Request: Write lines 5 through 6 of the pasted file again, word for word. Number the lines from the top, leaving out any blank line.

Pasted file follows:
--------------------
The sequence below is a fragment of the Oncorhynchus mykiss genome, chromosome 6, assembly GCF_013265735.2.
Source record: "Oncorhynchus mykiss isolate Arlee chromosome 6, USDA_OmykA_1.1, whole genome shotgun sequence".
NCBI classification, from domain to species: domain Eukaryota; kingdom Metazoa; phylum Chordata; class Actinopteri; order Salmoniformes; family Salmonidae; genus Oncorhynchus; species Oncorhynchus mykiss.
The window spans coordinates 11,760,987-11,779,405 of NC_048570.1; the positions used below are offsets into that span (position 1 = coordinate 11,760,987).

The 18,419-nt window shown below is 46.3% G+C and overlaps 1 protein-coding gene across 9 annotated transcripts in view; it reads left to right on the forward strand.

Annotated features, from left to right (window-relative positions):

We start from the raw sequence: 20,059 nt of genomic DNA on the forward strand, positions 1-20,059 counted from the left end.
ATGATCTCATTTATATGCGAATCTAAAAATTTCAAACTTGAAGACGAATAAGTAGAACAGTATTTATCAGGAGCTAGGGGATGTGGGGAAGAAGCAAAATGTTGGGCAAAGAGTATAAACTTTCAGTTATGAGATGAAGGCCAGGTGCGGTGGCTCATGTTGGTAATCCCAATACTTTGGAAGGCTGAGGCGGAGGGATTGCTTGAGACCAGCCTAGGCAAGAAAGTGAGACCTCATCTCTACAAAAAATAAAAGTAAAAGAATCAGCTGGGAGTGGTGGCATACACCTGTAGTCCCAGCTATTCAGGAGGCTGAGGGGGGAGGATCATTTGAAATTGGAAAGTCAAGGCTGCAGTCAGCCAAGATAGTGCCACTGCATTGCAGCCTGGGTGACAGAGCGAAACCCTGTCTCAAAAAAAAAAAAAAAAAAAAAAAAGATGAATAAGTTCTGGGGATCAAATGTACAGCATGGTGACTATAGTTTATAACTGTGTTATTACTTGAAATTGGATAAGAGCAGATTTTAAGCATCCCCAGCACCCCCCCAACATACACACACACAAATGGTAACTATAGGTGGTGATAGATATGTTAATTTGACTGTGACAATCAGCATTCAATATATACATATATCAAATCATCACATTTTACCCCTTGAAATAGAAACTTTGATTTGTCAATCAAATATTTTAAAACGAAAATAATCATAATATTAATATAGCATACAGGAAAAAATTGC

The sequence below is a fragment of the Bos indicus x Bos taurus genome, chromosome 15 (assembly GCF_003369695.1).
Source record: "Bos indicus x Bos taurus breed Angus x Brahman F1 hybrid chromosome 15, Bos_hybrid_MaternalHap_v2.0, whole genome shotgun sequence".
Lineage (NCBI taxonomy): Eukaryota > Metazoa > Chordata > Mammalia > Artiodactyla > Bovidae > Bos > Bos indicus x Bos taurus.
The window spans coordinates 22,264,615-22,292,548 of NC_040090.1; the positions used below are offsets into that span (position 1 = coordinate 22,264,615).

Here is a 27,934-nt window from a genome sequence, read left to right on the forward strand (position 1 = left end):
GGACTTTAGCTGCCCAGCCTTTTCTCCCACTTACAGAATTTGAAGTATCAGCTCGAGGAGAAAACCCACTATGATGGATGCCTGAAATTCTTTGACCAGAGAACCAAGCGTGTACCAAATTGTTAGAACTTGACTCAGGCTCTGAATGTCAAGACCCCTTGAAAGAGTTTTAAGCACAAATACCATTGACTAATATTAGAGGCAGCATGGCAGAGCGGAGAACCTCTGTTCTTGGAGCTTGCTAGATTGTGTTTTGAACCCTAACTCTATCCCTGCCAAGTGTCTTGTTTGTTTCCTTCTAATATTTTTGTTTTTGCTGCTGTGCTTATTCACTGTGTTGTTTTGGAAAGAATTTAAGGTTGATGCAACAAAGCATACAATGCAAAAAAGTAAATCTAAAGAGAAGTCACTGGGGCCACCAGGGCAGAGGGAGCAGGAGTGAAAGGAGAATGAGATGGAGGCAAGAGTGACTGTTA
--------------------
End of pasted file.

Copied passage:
The 18,419-nt window shown below is 46.3% G+C and overlaps 1 protein-coding gene across 9 annotated transcripts in view; it reads left to right on the forward strand.

Annotated features, from left to right (window-relative positions):